Potted Winkles (Serves 4)

250g pack of unsalted butter
4 mugs of winkles (1.8kg in their shells or 320g of winkle meat)
1 bay leaf or a sprig of bog myrtle
½ teaspoon ground nutmeg/mace or powdered hogweed seed
¼ teaspoon cayenne pepper or chopped water pepper if you can find it
juice ½ lemon (2 tablespoons) or crab apple verjus.

Purge and steam your winkles. Click here for how to cook them. Take them out of their shells and set them aside in a cool place.

Next, clarify the butter. Cut the whole bar of butter into small cubes, put them in a pan and melt them over a really gentle heat along with the bay leaf or bog myrtle. As the butter heats, the white butterfat collects as if scum on the top. Use a strainer spoon to gently lift off the butterfat putting it to one side, don’t chuck it as it’s really nice on toast.

Once the butterfat is off, add rest of spices and the lemon juice to the now clarified butter and switch off the heat but keep the pan over the hob to keep the butter liquid.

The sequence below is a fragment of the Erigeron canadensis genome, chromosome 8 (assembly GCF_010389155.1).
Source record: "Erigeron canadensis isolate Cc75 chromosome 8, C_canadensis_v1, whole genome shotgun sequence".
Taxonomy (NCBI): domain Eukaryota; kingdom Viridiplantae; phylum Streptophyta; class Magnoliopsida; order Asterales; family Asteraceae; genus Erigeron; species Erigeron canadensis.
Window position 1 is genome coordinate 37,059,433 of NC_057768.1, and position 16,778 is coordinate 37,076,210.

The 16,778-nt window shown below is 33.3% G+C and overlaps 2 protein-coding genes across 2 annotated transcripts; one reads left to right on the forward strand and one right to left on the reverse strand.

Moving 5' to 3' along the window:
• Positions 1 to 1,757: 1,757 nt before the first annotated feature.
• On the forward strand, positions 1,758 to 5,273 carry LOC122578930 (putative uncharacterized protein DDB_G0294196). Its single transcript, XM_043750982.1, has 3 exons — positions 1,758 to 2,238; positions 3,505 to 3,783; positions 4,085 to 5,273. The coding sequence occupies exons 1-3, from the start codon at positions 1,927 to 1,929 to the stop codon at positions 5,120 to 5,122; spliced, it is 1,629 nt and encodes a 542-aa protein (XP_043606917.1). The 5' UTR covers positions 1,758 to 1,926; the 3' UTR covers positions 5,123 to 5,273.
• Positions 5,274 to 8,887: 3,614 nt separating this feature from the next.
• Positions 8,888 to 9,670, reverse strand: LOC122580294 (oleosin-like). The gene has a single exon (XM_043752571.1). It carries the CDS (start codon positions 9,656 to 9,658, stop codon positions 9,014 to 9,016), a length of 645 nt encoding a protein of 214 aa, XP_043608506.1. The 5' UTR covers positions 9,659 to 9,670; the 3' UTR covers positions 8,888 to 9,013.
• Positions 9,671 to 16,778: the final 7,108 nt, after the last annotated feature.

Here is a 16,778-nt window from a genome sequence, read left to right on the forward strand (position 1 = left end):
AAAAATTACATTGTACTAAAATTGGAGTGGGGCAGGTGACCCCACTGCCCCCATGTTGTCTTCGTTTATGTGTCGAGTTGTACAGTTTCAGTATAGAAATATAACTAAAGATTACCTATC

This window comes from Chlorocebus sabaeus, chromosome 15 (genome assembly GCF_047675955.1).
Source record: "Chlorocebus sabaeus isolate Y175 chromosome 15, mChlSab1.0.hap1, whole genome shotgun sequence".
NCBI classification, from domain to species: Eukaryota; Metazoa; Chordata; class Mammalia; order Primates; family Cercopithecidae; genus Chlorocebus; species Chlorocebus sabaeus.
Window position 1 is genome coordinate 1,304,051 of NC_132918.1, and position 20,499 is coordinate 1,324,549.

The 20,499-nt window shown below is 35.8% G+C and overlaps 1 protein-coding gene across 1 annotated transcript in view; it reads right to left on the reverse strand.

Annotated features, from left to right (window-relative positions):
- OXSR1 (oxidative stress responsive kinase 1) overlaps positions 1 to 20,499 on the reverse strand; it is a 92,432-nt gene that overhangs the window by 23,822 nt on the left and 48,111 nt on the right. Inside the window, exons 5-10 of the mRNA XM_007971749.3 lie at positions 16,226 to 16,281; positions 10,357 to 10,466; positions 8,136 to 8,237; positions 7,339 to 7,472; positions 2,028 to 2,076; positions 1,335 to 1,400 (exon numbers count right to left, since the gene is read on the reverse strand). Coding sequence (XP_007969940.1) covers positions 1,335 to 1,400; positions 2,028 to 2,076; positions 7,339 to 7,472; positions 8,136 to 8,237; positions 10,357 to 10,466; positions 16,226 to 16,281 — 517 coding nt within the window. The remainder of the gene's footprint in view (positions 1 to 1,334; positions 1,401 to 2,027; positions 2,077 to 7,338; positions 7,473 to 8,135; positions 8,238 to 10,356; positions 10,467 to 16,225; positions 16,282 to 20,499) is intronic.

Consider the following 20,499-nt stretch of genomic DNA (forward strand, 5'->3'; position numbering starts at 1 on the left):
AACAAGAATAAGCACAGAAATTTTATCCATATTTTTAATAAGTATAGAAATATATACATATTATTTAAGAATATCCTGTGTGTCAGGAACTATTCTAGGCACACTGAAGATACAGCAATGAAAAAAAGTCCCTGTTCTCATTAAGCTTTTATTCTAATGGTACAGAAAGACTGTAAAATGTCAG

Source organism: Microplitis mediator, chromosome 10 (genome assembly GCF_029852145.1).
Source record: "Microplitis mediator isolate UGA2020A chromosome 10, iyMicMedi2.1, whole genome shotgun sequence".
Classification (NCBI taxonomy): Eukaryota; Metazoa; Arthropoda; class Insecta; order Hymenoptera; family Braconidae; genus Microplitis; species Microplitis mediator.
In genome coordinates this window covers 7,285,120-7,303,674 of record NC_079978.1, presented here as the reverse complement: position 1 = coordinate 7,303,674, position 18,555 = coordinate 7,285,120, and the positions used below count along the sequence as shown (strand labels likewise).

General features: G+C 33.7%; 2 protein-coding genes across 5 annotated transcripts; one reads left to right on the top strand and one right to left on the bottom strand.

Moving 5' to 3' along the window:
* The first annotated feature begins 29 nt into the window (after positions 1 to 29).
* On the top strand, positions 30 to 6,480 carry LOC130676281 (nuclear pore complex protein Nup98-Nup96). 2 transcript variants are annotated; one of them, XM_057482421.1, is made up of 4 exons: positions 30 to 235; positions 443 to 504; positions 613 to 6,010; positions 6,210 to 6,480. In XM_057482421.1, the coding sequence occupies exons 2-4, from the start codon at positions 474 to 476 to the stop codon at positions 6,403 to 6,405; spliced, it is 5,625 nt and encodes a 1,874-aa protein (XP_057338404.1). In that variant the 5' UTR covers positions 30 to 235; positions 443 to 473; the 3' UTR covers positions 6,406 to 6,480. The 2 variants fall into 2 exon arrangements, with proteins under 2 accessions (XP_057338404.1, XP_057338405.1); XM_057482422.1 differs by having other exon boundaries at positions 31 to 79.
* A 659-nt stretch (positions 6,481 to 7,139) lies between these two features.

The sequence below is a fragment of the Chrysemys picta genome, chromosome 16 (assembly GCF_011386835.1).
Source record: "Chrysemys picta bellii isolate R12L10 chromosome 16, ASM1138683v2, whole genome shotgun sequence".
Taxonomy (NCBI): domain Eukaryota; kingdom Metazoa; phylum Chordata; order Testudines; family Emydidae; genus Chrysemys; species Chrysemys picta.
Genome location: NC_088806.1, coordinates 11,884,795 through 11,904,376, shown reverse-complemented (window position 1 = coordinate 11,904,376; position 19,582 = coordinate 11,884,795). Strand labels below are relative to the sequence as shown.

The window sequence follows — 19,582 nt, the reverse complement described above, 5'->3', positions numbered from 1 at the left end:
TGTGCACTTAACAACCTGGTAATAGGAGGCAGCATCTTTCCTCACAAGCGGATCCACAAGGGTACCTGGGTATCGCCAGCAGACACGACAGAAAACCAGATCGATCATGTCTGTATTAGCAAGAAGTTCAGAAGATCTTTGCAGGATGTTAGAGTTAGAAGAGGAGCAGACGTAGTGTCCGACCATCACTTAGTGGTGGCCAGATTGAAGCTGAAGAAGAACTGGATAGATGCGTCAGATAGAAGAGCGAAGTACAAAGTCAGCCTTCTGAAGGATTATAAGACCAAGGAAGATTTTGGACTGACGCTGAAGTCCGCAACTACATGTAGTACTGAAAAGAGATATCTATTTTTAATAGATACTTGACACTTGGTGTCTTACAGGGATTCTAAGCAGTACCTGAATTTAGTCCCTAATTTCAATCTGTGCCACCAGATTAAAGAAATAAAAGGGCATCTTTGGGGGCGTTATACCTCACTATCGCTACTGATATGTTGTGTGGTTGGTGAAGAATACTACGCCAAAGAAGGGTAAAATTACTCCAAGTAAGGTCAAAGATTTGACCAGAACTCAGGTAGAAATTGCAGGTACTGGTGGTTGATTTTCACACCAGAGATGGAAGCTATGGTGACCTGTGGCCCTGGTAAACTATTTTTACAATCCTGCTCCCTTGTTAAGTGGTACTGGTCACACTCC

Working quite quickly, divide your winkles into four small ramekin dishes.  Take out the bay leaf/bog myrtle and pour the spiced liquid butter mixture over the winkles. Make sure the winkles are pushed below the surface. Leave them to set and once they are cool, cover them and chill in the fridge at least 2 hours before you plan to serve them.  They can be stored in the fridge but eat them with in three days.

Serve on a plate with seaweed oatcakes (link to recipe) or hot brown toast.

Garlic Winkles (Serves 4)

100g of unsalted butter
2 cloves garlic, finely minced.
320g steamed and de-shelled winkles

Make a garlic butter by lightly frying the garlic in the butter.  Pour over steamed winkles. Serve with crusty bread.

Pepper Dulse and Winkle Goats Cheese (Serves 4)

1 handful of freshly picked pepper dulse or royal fernweed
2 small goats cheeses (100g each)
320g steamed and de-shelled winkles

This is best made on the same day that you pick the pepper dulse or the very next morning. Wash the pepper dulse well in cold fresh water, making sure there is no grit or sand left. Pat dry with a clean tea towel. Hold together in a clump on a chopping board and chop very finely.

Chop and crumble the goats cheese. Then add the finely chopped pepper dulse. Mix well then stir in the steamed winkles. Press into ramekins, chill for an hour or two and decorate with a sprig of pepper dulse.